Please keep in mind that this is a working document and I will be adding more.

An Overview

All About That Bling, based on my class of the same name, is a series that looks at Roman Jewelry during the Roman Empire (primarily the 1st century BCE to 2nd century CE). The focus will be on the different styles, materials used, definitions, cross-cultural differences, origins, and the culture of jewelry in Rome. There will be several sections of this series, the links will be at the bottom. This section touches on types of adornment and origins. These sections will be updated as I acquire more knowledge (and my availability to do so allows).

(Content Warning: Gendered language, phallic pendants)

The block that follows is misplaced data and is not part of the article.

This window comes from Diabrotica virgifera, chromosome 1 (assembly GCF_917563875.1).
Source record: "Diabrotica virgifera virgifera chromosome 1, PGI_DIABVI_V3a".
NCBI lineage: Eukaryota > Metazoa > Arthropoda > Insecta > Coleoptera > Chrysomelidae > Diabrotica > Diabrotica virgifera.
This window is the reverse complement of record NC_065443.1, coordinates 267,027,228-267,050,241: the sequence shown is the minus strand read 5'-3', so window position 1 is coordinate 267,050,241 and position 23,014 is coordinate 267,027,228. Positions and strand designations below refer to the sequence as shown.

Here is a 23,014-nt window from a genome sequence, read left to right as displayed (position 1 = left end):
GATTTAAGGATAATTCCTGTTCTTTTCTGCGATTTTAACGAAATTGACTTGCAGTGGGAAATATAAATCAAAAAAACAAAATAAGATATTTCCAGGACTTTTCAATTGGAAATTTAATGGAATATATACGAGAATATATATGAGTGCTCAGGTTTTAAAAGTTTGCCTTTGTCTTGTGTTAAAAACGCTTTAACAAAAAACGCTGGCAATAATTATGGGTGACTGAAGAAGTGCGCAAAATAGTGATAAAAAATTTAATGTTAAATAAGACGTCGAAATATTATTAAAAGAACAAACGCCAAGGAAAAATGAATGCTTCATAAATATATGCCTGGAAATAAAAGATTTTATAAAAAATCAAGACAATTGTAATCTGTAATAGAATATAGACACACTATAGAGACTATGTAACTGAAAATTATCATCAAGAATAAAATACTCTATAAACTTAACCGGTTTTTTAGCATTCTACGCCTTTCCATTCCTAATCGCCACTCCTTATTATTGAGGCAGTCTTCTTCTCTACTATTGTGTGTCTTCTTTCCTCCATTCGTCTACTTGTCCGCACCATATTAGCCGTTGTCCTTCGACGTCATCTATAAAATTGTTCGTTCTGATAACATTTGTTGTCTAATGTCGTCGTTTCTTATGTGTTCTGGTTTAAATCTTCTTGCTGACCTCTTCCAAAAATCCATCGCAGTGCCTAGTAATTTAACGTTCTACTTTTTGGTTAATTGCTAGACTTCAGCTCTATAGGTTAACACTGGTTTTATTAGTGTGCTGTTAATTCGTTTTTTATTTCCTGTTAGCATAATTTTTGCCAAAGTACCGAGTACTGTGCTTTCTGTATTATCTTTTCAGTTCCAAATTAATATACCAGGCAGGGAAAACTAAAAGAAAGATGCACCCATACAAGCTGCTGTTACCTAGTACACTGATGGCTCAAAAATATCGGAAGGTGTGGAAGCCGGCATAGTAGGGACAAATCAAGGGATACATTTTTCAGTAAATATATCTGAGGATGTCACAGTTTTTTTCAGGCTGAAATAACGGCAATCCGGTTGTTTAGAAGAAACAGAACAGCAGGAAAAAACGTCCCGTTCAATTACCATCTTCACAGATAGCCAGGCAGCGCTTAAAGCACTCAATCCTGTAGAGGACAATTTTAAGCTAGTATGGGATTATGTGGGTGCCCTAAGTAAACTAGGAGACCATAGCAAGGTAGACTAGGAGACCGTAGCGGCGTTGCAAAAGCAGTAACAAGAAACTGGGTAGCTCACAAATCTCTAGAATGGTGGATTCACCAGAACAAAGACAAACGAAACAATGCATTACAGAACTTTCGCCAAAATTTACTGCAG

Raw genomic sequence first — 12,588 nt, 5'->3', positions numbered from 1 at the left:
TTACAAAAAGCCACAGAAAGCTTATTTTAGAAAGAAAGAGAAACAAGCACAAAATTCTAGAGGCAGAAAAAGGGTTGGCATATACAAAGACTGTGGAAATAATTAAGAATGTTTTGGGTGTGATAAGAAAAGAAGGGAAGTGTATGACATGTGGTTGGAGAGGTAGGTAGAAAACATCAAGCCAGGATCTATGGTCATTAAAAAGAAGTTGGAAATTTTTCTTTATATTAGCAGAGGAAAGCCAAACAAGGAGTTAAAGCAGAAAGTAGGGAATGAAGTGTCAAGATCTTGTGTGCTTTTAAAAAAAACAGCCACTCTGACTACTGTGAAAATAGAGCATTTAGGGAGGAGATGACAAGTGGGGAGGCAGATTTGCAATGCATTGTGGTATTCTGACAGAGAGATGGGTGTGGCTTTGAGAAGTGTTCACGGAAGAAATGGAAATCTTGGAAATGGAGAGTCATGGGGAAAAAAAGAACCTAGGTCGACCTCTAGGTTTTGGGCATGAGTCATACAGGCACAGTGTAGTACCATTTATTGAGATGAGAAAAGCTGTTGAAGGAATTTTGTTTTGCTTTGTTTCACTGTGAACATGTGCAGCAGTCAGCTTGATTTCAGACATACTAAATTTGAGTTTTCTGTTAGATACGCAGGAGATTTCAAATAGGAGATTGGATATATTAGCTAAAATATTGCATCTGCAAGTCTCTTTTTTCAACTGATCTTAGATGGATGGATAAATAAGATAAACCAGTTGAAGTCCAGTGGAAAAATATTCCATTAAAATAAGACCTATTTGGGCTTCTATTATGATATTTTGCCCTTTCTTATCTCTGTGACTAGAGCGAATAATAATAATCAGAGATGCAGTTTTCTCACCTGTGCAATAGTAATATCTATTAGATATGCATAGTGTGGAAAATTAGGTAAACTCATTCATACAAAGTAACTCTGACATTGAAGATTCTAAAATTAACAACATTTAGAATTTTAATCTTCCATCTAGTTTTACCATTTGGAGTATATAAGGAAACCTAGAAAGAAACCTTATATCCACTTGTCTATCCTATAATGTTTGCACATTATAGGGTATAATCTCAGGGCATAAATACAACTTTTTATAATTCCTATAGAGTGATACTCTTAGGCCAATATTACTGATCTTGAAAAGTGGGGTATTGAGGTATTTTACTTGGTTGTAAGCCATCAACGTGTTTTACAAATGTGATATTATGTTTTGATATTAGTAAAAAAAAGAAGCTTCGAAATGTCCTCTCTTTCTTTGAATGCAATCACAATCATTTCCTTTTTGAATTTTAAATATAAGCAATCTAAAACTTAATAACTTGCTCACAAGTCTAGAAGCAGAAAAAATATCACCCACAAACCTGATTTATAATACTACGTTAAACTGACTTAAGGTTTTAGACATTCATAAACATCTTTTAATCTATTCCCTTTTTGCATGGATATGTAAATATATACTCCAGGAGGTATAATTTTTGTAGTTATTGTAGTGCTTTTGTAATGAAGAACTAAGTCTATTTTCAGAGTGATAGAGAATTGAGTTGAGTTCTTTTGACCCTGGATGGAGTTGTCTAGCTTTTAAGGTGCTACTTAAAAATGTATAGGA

The three types:

I. Jewelry

II. Non-Jewelry (function)
Signet Rings

III. Amulets (Apotropaic)


The standard modern definition of what jewelry is: is anything worn for no other purpose than adornment. Necklaces, earrings, bracelets, bangles, rings, anklets, and brooches all fall into this category. However, this is an oversimplification as it does not take into account factors of the time nor modern day perceptions. Social status, displaying personal and/or family wealth, inheritance, economic realities, cultural perspectives regarding affluence are just some of the factors that go into why someone would wear jewelry. That does not exclude wearing jewelry simply because one likes it or wants to. Jewelry goes back to the beginning of human creativity, surely the meanings are far more complex than the above definition.

Photo: Emerald & Gold Necklace
Metropolitan Museum of Art